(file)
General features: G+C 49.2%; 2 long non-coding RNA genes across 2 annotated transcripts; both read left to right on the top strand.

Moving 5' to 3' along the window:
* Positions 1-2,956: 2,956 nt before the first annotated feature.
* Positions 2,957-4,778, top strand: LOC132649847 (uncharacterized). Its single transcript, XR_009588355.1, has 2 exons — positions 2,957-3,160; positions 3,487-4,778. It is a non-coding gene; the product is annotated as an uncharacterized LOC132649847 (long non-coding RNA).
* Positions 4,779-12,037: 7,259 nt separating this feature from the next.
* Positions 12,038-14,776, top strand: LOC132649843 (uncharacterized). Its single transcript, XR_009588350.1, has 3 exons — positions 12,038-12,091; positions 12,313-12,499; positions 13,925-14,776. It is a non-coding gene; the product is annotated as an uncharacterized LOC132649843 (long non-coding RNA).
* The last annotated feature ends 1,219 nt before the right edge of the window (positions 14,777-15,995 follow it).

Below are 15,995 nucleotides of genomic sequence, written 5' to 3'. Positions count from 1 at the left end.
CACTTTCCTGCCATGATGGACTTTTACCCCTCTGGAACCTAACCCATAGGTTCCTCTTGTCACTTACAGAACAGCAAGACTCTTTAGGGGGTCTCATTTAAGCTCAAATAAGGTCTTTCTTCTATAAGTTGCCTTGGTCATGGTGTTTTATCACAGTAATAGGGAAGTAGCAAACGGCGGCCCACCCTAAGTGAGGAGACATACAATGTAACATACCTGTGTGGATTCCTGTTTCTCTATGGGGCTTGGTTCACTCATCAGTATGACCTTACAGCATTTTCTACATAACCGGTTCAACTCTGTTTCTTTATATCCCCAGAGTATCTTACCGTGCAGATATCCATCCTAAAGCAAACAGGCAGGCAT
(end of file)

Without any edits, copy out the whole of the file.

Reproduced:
General features: G+C 49.2%; 2 long non-coding RNA genes across 2 annotated transcripts; both read left to right on the top strand.

Moving 5' to 3' along the window:
* Positions 1-2,956: 2,956 nt before the first annotated feature.
* Positions 2,957-4,778, top strand: LOC132649847 (uncharacterized). Its single transcript, XR_009588355.1, has 2 exons — positions 2,957-3,160; positions 3,487-4,778. It is a non-coding gene; the product is annotated as an uncharacterized LOC132649847 (long non-coding RNA).
* Positions 4,779-12,037: 7,259 nt separating this feature from the next.
* Positions 12,038-14,776, top strand: LOC132649843 (uncharacterized). Its single transcript, XR_009588350.1, has 3 exons — positions 12,038-12,091; positions 12,313-12,499; positions 13,925-14,776. It is a non-coding gene; the product is annotated as an uncharacterized LOC132649843 (long non-coding RNA).
* The last annotated feature ends 1,219 nt before the right edge of the window (positions 14,777-15,995 follow it).

Below are 15,995 nucleotides of genomic sequence, written 5' to 3'. Positions count from 1 at the left end.
CACTTTCCTGCCATGATGGACTTTTACCCCTCTGGAACCTAACCCATAGGTTCCTCTTGTCACTTACAGAACAGCAAGACTCTTTAGGGGGTCTCATTTAAGCTCAAATAAGGTCTTTCTTCTATAAGTTGCCTTGGTCATGGTGTTTTATCACAGTAATAGGGAAGTAGCAAACGGCGGCCCACCCTAAGTGAGGAGACATACAATGTAACATACCTGTGTGGATTCCTGTTTCTCTATGGGGCTTGGTTCACTCATCAGTATGACCTTACAGCATTTTCTACATAACCGGTTCAACTCTGTTTCTTTATATCCCCAGAGTATCTTACCGTGCAGATATCCATCCTAAAGCAAACAGGCAGGCAT